Bill is a fifth generation Idahoan who has worked as a field archaeologist and cultural anthropologist in both North Idaho and Panama. During his time in Panama he did research among the Emberá people in eastern Panama and subsequently earned his MA in Anthropology from the University of Oregon where he specialized in the ecology and cosmology of tropical lowland, indigenous cultures of the new world.
From 1986-2000 he worked for the Department of Defense, US Southern Command, specialized in technology, training and geospatial applications in defense and intelligence. He was also a program manager for a large, national mapping project of land use and forest cover with the United Nations REDD (Reduction in Emissions, Degradation and Deforestation) program in collaboration with the Panamanian Ministry of the Environment. He served as a Commissioner with the Panamanian Ministry of Tourism for sustainable heritage and eco-tourism.
From 2004-2011 he worked at Esri (www.esri.com) where he became the Defense and Intelligence Industry Manager. For the last three plus years, Bill worked as the Director, Technology for Bonner County Government (Emeritus). He also writes popular articles on science and technology for the Sandpoint Reader weekly newpaper and serves as a Commissioner for Historic Preservation for the City of Sandpoint. Bill and his wife Susan, also an archeologist, journalist, editor and anthropologist, alternate between their country homesteads in Coclé, Panama and Sagle, Idaho where they maintain subsistence gardens and orchards.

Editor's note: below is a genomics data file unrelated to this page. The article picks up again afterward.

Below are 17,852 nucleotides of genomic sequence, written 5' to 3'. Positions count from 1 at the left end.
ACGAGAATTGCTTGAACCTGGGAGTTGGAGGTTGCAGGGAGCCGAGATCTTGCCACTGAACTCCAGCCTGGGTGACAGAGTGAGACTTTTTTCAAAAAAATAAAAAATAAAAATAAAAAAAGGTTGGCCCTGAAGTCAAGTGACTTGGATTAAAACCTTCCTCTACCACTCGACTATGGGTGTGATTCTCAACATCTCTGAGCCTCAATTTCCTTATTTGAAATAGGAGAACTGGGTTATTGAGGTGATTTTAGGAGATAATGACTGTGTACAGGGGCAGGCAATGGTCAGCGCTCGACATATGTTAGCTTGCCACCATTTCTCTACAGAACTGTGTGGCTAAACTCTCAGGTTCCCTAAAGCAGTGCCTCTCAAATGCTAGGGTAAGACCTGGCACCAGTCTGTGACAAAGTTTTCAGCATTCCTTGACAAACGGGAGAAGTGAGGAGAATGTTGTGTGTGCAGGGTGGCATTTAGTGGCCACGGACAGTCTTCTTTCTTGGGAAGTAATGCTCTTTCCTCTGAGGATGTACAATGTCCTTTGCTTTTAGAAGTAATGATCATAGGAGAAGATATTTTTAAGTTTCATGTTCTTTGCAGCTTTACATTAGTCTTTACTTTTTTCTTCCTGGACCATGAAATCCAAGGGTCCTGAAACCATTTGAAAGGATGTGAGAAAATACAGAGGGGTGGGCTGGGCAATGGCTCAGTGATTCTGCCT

In Latin America a number of cultures still practice traditional subsistence horticulture. The Emberá of eastern Panama are one of these small-scale, egalitarian, lowland tropical rain forest cultures that not only practice traditional horticulture but speak their native language, hunt, gather and fish from the rain forest and still practice their traditional beliefs in spirits and practice associated rituals. They have an encyclopedic knowledge of plants and an extensive ethnobotany that includes the use of entheogenic plants.
Many of their subsistence agricultural concepts are in congruence with the ideas of Permaculture. This talk explores this convergence and how a traditional belief system or cosmology may inspire our understanding and relationship to our natural, cultural, geological and geographical landscapes. This understanding manifests itself as an integrated systems of complex, interacting relationships that build on the knowledge, practice and spirit of traditional cultures. This undeniable heritage energizes our commitment to sustainable living, energy efficiency and belief in the resilience and intentionality of the spirit of living systems.